Happy LAST Thursday of 2022 r/superstonk! Neighborhood jellyfish here and I would like to revisit our discussion, 'Primary Credit'--the principal safety valve for ensuring adequate liquidity in the banking system that has banks borrowing cash from the Fed at 4.5% to the tune of $4.638 billion this past week a change of 1.47% from last week, 532.7% from one year ago, and an average growth rate of 40.94K%.
Federal Reserve lending to depository institutions (the “discount window”) plays an important role in supporting the liquidity and stability of the banking system and the effective implementation of monetary policy. By providing ready access to funding, the discount window helps depository institutions manage their liquidity risks efficiently and avoid actions that have negative consequences for their customers, such as withdrawing credit during times of market stress. Thus, the discount window supports the smooth flow of credit to households and businesses. Providing liquidity in this way is one of the original purposes of the Federal Reserve System and other central banks around the world.
The "Primary Credit" program is the principal safety valve for ensuring adequate liquidity in the banking system. Primary credit is priced relative to the FOMC’s target range for the federal funds rate and is normally granted on a “no-questions-asked,” minimally administered basis. There are no restrictions on borrowers’ use of primary credit.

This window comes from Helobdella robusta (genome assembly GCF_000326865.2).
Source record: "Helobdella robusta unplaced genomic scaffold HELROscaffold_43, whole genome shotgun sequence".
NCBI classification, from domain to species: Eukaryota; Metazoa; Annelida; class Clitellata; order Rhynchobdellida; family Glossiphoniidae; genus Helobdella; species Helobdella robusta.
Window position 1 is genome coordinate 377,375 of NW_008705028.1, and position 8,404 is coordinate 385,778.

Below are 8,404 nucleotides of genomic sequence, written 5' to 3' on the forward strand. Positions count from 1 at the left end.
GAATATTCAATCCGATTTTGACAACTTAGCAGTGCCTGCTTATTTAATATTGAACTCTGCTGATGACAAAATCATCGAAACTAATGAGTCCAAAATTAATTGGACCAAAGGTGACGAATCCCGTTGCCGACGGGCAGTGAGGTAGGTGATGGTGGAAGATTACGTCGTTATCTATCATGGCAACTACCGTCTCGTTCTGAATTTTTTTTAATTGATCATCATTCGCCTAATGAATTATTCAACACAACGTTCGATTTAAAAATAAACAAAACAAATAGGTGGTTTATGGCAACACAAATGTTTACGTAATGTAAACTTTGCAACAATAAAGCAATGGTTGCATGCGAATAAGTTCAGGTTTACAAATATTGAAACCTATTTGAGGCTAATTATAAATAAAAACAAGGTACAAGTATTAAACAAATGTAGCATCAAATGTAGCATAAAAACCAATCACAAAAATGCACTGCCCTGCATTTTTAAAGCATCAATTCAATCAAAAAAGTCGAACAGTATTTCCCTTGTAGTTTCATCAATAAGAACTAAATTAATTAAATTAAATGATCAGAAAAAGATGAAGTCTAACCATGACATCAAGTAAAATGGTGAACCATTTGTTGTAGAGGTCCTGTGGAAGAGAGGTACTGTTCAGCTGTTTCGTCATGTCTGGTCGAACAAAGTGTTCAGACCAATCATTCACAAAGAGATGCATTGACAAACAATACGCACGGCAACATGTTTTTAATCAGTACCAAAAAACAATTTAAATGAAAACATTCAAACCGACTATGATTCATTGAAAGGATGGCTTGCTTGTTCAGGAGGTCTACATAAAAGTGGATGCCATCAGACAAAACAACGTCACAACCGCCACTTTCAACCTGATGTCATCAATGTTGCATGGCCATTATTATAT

- Tight money markets or undue market volatility
- Preventing an overnight overdraft
- Meeting a need for funding, including a short-term liquidity demand that may arise from unexpected deposit withdrawals or a spike in loan demand
The introduction of the primary credit program in 2003 marked a fundamental shift - from administration to pricing - in the Federal Reserve's approach to discount window lending. Notably, eligible depository institutions may obtain primary credit without exhausting or even seeking funds from alternative sources. Minimal administration of and restrictions on the use of primary credit makes it a reliable funding source. Being prepared to borrow primary credit enhances an institution's liquidity.
Why is this so interesting?
A lot of banks have a ton of cash right now! We see this with the current reserves at $3.126 Trillion.
What are reserves? They are when the banks put cash on deposit at the Fed and the Fed pays them interest. Why won't they lend to each other? If they are all so financially stable, wouldn't that be an easy way to undercut the Fed and make 4.45%? (make more that IORB while helping another 'sound friend' save a little?)
So back to Primary Credit, I wonder which institution(s) are seeking “no-questions-asked” "no restrictions on borrowers’ use of primary credit." to the tune of $4.638 billion this past week a change of 1.47% from last week, 532.7% from one year ago, and an average growth rate of 40.94K%.
TL:DRS: The steady and consistent rise in Primary Credit continues as big players are trying to get as much liquidity backstop as possible and are increasing their borrowing from the Fed, happily paying 4.5% to borrow billions.